Yin, Junming; Luo, Zhaorui; Watkins, Joseph C.; Zhang, Hao; Chertkov, Michael (The University of Arizona., 2020)
      Graphical models provide a useful framework and formalism from which to modeland solve problems involving random processes. We demonstrate the versatility and usefulness of graphical models on two problems, one involving crowdsourcing and one involving turbulence. In crowdsourcing, we consider the problem of inferring true labels from a set of crowdsourced annotations. We design generative models for the crowdsourced annotations involving as latent variables the worker reliability, the structure of the labels, and the ground truth labels. Furthermore, we design an effective inference algorithm to infer the latent variables. In turbulence, we consider the problem of modeling the mixing distribution of homogeneous isotropic passive scalar turbulence. We consider models specifying the conditional distribution of a coarse grained node given its adjacent coarse grained nodes. In particular, we demonstrate the effectiveness of a higher order moments based extension of the Gaussian distribution.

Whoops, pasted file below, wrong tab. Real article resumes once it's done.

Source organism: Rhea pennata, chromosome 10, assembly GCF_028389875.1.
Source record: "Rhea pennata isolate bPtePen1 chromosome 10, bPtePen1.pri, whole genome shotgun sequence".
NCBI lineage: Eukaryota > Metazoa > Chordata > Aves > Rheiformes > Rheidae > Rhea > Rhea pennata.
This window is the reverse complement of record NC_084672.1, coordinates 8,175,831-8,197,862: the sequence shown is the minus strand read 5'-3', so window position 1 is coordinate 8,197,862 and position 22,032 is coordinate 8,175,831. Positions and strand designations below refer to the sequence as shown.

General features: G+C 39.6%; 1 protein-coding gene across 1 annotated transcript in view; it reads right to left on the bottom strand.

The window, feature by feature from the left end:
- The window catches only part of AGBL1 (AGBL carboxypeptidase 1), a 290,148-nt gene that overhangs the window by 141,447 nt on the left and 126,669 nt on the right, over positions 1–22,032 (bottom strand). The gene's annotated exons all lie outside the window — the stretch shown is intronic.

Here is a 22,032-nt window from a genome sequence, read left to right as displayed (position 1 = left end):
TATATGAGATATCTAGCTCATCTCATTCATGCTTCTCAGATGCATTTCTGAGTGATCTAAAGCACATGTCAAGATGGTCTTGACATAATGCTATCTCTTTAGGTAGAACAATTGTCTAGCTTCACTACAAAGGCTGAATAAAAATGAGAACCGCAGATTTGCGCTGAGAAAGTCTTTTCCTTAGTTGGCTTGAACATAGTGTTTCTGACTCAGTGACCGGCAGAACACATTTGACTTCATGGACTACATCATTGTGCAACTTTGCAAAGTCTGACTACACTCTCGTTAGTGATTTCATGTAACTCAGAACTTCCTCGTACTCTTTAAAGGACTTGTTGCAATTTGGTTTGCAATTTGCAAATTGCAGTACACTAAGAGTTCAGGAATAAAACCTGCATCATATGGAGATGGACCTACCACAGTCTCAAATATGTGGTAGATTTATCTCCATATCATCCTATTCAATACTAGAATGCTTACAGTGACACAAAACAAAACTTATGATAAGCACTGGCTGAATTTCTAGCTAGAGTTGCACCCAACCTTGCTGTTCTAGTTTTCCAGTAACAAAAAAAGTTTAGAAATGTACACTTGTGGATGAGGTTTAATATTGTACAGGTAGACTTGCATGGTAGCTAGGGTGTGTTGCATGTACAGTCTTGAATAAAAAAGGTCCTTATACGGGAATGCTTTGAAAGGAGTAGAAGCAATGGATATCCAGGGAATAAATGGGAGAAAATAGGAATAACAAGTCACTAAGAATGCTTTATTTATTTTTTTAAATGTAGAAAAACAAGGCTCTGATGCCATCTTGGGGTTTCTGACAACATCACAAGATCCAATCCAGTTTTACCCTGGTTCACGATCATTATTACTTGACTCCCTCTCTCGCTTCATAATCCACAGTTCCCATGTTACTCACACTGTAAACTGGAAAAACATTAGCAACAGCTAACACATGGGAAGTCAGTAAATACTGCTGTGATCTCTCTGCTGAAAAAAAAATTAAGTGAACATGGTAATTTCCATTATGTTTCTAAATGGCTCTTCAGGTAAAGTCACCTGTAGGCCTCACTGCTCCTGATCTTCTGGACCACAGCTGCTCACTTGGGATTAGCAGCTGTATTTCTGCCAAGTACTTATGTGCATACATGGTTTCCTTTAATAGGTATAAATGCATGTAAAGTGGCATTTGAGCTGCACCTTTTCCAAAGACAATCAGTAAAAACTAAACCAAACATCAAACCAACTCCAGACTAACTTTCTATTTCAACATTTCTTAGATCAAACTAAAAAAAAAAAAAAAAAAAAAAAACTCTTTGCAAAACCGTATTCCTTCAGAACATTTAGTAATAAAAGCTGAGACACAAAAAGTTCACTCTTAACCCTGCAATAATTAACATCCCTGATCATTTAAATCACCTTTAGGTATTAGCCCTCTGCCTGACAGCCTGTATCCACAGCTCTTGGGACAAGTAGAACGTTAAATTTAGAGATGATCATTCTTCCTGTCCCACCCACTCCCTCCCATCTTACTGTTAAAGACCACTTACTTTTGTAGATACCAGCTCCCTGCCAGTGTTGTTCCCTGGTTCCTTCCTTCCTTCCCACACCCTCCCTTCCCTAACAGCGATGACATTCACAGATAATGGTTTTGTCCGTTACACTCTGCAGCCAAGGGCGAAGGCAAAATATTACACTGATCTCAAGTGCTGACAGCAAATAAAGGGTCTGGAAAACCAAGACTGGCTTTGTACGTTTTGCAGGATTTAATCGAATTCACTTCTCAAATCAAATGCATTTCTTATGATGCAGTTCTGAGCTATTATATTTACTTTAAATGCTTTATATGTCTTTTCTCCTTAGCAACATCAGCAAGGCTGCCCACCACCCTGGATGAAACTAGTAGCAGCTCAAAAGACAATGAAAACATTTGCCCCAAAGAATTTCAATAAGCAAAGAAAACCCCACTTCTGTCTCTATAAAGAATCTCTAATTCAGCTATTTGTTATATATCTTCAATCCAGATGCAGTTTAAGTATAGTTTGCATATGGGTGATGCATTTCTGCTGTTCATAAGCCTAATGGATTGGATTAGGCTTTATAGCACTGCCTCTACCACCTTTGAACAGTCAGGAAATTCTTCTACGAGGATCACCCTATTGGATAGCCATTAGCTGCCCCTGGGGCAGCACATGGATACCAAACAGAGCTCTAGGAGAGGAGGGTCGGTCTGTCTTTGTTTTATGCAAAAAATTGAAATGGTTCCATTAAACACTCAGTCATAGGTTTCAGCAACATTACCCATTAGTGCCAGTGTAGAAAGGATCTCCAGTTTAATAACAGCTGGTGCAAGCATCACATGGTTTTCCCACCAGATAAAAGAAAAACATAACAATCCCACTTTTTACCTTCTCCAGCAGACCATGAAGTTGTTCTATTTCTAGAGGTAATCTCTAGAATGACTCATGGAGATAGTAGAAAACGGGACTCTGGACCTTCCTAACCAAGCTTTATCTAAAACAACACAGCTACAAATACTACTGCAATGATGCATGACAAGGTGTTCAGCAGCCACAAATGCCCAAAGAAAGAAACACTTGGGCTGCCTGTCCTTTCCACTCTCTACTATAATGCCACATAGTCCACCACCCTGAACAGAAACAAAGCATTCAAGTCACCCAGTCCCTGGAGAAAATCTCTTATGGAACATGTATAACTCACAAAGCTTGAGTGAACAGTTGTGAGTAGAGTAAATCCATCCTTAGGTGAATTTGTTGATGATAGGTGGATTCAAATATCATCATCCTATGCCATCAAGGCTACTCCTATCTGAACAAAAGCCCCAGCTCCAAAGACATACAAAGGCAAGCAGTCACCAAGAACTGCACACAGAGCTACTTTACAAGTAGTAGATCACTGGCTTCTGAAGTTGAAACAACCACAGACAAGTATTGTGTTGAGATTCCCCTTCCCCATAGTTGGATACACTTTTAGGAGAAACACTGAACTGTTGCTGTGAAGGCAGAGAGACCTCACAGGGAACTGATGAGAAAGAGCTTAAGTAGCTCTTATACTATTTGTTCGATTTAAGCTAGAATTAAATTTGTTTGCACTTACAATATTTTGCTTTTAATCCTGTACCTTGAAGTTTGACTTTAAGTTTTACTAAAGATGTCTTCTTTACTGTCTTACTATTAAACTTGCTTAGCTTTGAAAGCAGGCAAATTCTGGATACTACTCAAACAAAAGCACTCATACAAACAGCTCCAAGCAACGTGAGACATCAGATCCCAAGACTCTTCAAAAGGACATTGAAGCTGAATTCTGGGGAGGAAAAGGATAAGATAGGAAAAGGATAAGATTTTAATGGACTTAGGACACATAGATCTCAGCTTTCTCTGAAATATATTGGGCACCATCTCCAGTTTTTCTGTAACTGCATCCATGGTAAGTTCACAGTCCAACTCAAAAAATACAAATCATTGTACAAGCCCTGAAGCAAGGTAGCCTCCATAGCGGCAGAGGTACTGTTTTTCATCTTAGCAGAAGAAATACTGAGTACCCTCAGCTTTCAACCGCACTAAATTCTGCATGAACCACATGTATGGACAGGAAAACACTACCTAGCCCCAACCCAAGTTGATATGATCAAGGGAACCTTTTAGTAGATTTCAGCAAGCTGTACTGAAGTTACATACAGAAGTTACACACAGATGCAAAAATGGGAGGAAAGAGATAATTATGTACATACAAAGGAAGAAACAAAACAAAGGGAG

• Evidence Retrieval for Explainable Question Answering

      Bethard, Steven; Surdeanu, Mihai; Yadav, Vikas; Morrison, Clayton; Cui, Hong (The University of Arizona., 2020)